They sat together on a bench, taking out their sandwiches, remarking on how hot it was. They checked the map to see where they had to go next. After a few moments, it became clear that a group of ravens were interested in their food. Two had come directly up to them, while three more lay waiting behind the bench, making the father turn his head. They were surrounded.

“Just give them some bread and let’s get out of here,” he said abruptly. It was clearly not just the bread they were interested in, and when the family got up to leave, one of the slicker birds flew in to take the map, snapping at the father’s fingers as it did so. “Goddam bird!” He said with a curse. “Come on, honey, it will be fine; look, we can ask that couple on the bench,” said his more rational wife, taking the initiative in her own suggestion, though not without some frustration; she did not like the idea of getting involved with ravens, already flown off to their lofty shade.

The monkey house was simmering in the afternoon heat, with seeming arrangements being made and teams formed. There was the occasional screech, but they were mostly keeping the peace. One of the tourists outside managed to snap a picture of two monkeys confronting each other. He added it to his story immediately.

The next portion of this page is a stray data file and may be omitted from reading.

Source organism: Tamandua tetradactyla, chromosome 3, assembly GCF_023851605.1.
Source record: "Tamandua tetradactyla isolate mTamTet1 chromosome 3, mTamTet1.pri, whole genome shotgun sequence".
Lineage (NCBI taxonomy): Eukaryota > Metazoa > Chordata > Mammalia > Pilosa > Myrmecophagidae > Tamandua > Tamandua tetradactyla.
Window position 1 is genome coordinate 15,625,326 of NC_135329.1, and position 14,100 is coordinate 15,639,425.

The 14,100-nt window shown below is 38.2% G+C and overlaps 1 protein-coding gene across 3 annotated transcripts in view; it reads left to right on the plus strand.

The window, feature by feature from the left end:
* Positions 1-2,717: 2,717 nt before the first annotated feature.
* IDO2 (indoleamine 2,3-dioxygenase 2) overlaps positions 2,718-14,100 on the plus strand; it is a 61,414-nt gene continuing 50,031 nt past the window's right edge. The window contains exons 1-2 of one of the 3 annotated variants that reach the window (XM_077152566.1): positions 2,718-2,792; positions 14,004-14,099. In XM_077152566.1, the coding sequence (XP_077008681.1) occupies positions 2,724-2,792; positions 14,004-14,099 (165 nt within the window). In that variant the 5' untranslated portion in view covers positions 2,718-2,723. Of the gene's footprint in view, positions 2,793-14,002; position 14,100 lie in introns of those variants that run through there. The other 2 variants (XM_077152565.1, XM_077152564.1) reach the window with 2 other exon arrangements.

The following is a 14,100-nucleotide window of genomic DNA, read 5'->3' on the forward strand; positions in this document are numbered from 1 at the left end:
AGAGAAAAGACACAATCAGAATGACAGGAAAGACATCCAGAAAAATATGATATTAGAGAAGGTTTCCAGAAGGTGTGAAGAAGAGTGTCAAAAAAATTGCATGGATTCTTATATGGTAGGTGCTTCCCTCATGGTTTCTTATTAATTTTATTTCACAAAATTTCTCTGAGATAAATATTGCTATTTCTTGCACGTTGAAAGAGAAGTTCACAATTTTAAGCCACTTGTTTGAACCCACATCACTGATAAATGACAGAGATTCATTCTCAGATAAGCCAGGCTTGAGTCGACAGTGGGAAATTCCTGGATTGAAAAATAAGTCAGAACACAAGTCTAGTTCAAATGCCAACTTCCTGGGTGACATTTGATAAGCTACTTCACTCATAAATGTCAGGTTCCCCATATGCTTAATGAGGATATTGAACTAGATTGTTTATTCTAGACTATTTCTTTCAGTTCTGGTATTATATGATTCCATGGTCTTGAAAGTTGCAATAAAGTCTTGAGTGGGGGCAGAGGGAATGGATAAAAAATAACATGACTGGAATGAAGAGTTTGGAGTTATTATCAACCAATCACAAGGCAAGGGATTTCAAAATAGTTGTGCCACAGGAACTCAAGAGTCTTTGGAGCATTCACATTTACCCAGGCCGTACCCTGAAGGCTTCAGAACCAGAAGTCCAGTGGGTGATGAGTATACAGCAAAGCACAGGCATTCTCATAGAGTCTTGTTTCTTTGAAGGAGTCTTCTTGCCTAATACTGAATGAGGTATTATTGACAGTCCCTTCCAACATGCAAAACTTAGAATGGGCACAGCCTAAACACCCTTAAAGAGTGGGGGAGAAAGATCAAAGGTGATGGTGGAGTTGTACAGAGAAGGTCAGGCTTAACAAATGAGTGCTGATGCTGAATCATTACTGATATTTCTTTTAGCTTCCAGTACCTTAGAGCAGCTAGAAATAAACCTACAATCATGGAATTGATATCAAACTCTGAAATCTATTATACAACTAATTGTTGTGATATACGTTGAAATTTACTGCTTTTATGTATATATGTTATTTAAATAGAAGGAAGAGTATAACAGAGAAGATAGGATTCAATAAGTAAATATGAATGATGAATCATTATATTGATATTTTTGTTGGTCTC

“Excuse me,” seemingly not noticing the intense conversation that was going on on the bench, “but you can tell us where Notre Dame is?” The couple paused, looked at each other and the man with a strained but understanding temper pointed them in the right way. “Thanks very much, sir, and have a great day” said the father, shaking his hand. If Frank was in any other mood, he would have appreciated the moment. As it happens, he found himself in a delicate situation.

“You know, I think I love you more than I love her,” resuming his early thread. “I don’t know if I would care if she found out.”

“Well, that’s exactly what she’s going to do. I told you; she’s got someone after us. And I think he’s in this park.”

“That’s nonsense, Sandra would not go to those lengths, I can assure you. If she suspected a thing, she would be straight on it, no holding back.”

“She’s been watching me, I’m sure of it. On my way back from work the other day, a car followed me for a good three quarters of an hour. I’m scared.”

“No need to be scared; Sandra’s a perfectly rational and compassionate woman. She knows we’ve been unhappy for years now. I don’t know how we’ve coped.”